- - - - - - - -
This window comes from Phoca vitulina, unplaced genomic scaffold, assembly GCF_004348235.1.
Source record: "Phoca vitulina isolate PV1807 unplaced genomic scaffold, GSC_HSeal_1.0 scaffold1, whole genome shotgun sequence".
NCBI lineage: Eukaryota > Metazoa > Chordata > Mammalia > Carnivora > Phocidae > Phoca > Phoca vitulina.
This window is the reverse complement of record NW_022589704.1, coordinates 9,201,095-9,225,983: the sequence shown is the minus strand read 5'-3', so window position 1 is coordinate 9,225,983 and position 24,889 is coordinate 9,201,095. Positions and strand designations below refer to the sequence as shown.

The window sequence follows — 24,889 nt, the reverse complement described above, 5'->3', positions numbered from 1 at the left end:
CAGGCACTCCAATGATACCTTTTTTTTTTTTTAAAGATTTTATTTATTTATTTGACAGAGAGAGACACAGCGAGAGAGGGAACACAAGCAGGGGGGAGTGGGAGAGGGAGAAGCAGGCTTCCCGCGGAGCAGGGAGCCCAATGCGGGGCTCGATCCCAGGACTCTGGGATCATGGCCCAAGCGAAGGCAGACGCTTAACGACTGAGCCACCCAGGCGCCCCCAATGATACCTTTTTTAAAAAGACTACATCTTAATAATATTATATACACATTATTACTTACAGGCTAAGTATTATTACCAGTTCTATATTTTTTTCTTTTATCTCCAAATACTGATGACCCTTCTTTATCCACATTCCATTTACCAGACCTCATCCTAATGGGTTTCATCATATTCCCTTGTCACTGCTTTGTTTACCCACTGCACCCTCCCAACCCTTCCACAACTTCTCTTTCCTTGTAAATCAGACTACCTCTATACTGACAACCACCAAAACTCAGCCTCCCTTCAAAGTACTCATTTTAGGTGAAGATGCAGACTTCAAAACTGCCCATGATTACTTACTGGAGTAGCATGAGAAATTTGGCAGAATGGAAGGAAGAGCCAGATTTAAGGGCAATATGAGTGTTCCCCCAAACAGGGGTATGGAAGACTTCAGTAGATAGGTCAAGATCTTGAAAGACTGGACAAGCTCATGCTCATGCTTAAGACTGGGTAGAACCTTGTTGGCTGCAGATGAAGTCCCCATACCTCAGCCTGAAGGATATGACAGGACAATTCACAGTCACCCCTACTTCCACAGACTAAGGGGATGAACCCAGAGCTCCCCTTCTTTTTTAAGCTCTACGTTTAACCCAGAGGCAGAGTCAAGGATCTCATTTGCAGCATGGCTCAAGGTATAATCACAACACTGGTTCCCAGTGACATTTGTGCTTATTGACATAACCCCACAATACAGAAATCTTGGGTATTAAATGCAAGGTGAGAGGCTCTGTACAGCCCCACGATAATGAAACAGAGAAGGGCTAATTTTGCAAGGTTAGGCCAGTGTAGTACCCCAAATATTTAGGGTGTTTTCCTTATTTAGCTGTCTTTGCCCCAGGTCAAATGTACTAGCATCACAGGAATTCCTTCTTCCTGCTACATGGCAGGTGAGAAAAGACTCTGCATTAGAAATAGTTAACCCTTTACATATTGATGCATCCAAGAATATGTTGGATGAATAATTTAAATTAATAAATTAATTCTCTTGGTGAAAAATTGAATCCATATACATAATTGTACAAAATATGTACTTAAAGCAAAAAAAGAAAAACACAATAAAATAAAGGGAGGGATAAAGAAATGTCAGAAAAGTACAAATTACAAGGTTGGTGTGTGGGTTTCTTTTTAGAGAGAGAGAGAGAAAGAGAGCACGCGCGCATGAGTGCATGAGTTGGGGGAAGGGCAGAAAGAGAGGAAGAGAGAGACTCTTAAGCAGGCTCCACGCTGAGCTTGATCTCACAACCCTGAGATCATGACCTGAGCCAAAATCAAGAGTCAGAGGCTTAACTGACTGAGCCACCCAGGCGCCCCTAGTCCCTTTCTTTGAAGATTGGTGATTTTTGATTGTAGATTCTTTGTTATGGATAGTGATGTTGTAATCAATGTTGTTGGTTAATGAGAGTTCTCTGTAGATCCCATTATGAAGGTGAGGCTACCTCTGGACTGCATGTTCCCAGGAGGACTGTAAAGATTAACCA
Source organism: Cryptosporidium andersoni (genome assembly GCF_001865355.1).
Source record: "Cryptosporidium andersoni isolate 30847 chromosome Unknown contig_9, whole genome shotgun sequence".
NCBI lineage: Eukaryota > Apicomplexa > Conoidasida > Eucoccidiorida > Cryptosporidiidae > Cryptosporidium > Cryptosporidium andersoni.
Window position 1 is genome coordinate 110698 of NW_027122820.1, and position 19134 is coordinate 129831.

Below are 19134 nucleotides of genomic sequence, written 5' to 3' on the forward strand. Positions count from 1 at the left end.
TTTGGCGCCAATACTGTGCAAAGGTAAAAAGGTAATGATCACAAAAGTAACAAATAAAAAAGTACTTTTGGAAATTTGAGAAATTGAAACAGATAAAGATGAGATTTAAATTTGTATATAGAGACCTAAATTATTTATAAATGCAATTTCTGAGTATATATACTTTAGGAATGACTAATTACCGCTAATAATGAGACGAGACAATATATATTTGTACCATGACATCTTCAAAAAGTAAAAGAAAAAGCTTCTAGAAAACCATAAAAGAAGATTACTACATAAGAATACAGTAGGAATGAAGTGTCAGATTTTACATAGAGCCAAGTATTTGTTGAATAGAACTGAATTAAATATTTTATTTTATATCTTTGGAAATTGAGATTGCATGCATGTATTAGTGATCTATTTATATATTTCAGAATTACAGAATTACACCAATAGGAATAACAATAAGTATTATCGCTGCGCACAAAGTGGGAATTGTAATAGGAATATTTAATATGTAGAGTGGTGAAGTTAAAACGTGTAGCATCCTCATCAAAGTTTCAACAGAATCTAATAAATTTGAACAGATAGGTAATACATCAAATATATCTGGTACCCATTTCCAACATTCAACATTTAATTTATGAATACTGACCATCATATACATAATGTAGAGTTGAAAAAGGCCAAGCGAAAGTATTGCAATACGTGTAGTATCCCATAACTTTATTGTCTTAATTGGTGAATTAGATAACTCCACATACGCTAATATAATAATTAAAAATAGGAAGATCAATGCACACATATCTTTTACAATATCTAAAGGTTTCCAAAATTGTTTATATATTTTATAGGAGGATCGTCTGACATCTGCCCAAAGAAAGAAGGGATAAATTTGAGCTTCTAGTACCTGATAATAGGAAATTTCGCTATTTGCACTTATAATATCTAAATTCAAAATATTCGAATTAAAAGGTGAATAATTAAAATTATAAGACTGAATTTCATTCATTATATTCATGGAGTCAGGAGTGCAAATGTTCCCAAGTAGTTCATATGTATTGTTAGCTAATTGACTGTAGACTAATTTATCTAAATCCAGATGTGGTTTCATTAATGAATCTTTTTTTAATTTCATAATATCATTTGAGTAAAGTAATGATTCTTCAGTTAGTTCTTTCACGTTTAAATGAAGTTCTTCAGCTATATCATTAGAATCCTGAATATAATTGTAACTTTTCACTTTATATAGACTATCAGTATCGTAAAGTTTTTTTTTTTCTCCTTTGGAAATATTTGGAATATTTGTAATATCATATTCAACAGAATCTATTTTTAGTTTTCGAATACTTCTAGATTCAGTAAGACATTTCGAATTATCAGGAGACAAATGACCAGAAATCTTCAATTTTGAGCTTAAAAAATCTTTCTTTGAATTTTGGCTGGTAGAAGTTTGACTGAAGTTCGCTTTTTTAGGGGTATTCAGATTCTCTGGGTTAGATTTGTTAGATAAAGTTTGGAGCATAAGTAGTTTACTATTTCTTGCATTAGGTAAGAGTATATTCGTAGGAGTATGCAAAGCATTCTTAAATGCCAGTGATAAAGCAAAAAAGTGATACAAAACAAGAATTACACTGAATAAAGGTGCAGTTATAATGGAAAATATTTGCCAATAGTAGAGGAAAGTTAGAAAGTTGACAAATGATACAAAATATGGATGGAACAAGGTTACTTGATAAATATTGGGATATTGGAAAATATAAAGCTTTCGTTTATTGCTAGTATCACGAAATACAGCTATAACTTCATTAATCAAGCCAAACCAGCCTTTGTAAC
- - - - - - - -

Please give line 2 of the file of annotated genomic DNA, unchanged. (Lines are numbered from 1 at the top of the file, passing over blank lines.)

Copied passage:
Source record: "Phoca vitulina isolate PV1807 unplaced genomic scaffold, GSC_HSeal_1.0 scaffold1, whole genome shotgun sequence".